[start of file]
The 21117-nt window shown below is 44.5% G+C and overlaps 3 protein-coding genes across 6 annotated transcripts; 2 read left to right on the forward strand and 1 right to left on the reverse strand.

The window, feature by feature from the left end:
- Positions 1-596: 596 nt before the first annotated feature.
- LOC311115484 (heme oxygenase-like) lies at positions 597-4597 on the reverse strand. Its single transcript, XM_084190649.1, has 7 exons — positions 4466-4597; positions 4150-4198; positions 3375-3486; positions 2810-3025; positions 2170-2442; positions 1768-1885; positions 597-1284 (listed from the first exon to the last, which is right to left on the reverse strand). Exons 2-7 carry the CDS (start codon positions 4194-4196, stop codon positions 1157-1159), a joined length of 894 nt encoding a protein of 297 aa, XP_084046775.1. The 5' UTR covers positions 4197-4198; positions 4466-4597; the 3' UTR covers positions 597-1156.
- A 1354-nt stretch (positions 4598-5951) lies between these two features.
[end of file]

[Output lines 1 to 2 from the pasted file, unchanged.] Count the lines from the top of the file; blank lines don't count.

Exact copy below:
The 21117-nt window shown below is 44.5% G+C and overlaps 3 protein-coding genes across 6 annotated transcripts; 2 read left to right on the forward strand and 1 right to left on the reverse strand.

The window, feature by feature from the left end: